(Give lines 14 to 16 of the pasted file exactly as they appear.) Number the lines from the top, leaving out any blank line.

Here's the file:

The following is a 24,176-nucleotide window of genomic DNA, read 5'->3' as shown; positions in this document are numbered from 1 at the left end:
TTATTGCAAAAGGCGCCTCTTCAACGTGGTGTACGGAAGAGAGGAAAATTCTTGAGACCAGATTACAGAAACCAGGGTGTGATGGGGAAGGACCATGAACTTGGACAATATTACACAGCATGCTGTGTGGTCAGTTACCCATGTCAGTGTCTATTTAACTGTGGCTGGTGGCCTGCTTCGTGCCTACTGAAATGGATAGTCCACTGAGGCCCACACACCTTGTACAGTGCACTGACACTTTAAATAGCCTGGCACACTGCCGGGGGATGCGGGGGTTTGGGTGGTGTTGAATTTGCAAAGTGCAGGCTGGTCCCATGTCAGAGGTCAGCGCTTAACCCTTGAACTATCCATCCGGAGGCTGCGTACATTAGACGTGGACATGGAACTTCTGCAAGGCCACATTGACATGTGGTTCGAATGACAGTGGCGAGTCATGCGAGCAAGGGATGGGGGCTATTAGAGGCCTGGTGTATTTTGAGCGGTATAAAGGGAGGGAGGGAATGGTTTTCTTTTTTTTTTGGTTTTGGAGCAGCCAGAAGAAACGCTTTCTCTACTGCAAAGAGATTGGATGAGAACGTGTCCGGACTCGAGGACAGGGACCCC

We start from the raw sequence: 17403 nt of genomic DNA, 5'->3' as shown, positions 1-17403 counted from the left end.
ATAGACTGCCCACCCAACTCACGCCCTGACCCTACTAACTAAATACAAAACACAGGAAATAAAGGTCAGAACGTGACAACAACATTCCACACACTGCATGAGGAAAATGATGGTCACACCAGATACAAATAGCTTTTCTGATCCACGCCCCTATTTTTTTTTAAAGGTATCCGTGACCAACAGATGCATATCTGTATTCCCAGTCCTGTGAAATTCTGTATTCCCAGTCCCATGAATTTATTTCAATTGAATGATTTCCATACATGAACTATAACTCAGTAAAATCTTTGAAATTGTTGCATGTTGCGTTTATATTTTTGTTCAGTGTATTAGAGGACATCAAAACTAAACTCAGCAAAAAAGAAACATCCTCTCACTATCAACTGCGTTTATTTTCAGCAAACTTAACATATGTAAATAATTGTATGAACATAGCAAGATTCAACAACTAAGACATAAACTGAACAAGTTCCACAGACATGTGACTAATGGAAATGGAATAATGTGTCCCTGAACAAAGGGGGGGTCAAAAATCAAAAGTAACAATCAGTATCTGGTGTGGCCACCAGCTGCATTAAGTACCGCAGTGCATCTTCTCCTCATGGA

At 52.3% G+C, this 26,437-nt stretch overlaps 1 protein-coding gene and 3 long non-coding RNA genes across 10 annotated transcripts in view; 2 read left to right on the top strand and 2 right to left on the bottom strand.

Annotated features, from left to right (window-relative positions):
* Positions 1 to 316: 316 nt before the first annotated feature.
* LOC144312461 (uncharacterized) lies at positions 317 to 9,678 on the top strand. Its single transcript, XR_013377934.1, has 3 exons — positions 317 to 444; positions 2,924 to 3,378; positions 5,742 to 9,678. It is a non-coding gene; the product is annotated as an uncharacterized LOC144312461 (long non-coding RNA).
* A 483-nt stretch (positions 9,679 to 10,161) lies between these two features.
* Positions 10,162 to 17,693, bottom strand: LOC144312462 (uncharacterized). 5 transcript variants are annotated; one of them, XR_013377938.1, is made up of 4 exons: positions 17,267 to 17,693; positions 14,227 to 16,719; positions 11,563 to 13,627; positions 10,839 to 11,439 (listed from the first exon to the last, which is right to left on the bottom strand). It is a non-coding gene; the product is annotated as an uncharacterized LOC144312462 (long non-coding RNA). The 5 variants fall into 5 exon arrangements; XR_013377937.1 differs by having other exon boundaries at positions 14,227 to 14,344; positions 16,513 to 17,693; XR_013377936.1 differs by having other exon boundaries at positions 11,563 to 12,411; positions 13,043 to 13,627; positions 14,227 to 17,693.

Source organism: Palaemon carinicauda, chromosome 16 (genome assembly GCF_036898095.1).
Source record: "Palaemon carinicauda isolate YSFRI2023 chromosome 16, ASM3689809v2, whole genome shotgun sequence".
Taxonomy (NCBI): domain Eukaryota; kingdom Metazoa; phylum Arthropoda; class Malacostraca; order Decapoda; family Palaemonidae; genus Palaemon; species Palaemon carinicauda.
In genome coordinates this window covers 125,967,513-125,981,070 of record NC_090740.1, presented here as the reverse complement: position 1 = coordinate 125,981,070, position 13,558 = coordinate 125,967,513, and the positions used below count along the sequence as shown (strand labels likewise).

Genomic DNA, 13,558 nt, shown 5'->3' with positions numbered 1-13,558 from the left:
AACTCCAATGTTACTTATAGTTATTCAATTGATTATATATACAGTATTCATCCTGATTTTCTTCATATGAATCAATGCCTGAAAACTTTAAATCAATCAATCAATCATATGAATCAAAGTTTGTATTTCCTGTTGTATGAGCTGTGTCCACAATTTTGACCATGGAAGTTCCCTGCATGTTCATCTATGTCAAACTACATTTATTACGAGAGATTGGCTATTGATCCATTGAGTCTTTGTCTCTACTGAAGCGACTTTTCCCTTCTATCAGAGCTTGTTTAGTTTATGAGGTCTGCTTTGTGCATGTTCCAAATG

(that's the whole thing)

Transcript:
In genome coordinates this window covers 125,967,513-125,981,070 of record NC_090740.1, presented here as the reverse complement: position 1 = coordinate 125,981,070, position 13,558 = coordinate 125,967,513, and the positions used below count along the sequence as shown (strand labels likewise).

Genomic DNA, 13,558 nt, shown 5'->3' with positions numbered 1-13,558 from the left:
AACTCCAATGTTACTTATAGTTATTCAATTGATTATATATACAGTATTCATCCTGATTTTCTTCATATGAATCAATGCCTGAAAACTTTAAATCAATCAATCAATCATATGAATCAAAGTTTGTATTTCCTGTTGTATGAGCTGTGTCCACAATTTTGACCATGGAAGTTCCCTGCATGTTCATCTATGTCAAACTACATTTATTACGAGAGATTGGCTATTGATCCATTGAGTCTTTGTCTCTACTGAAGCGACTTTTCCCTTCTATCAGAGCTTGTTTAGTTTATGAGGTCTGCTTTGTGCATGTTCCAAATG